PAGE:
02 Jun Cybersecurity for Law Firms Is No Laughing Matter
How many lawyers does it take to prevent a data breach or a malware intrusion? Just one, the
one who calls Overwatch Technology and lets us handle the rest.
Attorneys have a reputation for being Luddites, those who get dragged into the modern era
kicking and screaming. And results from the American Bar Association’s 2019 Cybersecurity
Report bears this out:
- Nearly 40% of respondents didn’t know whether their systems were protected from
viruses and malware
- 36% had been infected
- 26% don’t know if they had been affected.
Firm that experienced infections reported downtime to deal with the incident (40%),
consulting fees and remediation (32%) and loss of network access (23%).
Regarding data breaches:
- 26% reported a breach
- 19% didn’t know
- 55% declined to answer the question
Not only is data security good business, it’s also codified in three Model Rules of
Professional Conduct and a Formal Opinion. Rule 1.1 regards “competent representation to a
client.” Comment 8 on the rule says an attorney should keep up with changes in the law and
its practice, “including the benefits and risks associated with relevant technology.”
Rule 1.4 regards client communication, which increasingly occurs through electronic means
that must be kept secure. Rule 1.6(c) is more explicit still: “A lawyer shall make reasonable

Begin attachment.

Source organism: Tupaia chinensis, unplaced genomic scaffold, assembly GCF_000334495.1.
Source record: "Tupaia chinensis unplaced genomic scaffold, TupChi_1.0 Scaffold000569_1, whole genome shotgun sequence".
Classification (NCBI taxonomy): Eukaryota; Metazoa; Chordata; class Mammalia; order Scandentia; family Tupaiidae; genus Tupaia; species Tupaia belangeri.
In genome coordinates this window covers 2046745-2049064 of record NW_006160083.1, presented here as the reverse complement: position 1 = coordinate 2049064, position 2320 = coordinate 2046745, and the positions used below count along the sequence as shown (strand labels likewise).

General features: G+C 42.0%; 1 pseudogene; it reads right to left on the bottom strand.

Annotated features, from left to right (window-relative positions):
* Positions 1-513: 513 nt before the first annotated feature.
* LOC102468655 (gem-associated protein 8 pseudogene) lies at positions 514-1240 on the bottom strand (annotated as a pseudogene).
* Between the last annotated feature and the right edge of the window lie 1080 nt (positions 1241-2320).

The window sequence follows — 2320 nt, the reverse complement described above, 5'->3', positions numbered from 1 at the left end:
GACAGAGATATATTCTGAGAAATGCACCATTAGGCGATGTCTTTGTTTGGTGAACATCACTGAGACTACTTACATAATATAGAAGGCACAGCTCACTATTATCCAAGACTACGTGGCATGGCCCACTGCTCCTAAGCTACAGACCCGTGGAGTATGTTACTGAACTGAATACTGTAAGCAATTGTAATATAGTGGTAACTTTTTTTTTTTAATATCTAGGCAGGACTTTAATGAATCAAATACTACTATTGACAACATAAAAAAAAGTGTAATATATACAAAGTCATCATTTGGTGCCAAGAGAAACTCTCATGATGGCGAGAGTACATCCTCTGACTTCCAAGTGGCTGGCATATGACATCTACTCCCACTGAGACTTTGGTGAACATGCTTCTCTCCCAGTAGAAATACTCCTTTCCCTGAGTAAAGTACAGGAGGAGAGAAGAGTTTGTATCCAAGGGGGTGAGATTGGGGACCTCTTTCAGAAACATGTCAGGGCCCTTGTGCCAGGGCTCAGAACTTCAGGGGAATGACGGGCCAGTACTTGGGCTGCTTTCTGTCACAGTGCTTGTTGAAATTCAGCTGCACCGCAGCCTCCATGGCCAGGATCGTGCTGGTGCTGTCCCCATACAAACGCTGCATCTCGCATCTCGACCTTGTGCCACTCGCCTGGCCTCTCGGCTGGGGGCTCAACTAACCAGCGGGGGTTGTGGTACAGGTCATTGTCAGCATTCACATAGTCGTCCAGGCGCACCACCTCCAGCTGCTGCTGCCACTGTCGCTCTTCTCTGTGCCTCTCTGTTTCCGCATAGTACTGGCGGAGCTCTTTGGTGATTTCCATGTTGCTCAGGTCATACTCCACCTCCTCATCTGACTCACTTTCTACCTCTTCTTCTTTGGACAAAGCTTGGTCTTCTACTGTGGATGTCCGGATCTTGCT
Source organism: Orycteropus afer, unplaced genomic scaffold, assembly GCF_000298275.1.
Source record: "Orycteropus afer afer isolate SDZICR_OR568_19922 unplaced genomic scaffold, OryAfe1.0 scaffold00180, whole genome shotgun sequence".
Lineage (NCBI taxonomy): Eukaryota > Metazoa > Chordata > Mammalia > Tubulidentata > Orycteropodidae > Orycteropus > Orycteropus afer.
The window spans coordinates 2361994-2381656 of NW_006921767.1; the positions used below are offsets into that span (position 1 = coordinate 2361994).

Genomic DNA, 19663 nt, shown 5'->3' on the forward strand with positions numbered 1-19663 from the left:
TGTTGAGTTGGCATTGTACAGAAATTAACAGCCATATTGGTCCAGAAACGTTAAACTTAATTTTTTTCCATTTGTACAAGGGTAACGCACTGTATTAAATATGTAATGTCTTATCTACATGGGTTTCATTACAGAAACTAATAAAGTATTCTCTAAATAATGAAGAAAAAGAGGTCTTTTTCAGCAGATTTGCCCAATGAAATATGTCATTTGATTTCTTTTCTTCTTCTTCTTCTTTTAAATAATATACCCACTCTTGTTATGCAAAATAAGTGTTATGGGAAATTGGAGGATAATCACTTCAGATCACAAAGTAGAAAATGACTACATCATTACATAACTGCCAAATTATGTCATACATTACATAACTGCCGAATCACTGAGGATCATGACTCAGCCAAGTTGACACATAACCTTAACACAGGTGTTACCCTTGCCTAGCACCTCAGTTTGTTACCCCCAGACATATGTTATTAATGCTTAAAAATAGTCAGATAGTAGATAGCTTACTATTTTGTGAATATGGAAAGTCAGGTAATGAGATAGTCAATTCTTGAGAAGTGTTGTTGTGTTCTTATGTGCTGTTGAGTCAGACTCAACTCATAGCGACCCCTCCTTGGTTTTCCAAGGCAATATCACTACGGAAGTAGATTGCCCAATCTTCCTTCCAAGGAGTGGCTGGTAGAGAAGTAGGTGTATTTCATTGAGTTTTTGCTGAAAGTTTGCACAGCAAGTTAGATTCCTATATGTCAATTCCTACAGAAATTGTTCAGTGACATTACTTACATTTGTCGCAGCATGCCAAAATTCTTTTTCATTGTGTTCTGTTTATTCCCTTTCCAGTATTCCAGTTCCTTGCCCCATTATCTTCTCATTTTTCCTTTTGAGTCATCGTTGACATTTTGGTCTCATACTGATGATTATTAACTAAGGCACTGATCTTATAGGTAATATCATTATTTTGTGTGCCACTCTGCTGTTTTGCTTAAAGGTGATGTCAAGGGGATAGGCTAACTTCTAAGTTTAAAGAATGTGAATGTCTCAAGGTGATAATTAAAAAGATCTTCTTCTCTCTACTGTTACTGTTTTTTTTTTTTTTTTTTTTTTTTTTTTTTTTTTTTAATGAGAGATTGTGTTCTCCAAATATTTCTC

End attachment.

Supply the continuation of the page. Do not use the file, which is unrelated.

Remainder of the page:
efforts to prevent the inadvertent or unauthorized disclosure of, or unauthorized access to,
information relating to the representation of a client.” A comment on this rule weighs
reasonable efforts versus the sensitivity of the information and the cost/difficulty of
employing safeguards. Few would argue that commonplace data security methods used in
other industries would represent either a difficulty or cost challenge.
- Finally, ABA Formal Opinion 477 says that attorneys may need to employ heightened
security precautions when required by a client agreement or a law or when the nature of the
information requires a higher degree of security. Seven factors to consider to determine the
right level of cybersecurity include:
- Nature of potential threats
- How client confidential info is stored and sent
- Use of reasonable electronic security measures
- Protecting electronic communications
- Need to label client information as privileged and confidential
- Training for lawyers and nonlawyer assistants
- Due diligence on vendors who provide technology services
Whether you’re a sole practitioner or part of a 500-plus attorney law firm, keeping company
and client information secure should be a core competency. At Overwatch Technology,
helping law firms manage their technology assets and keep their data secure is one of our core
competencies. We help law firms large and small, providing top-notch security at a reasonable price.
What do you have to lose? Only your reputation and the trust of your clients.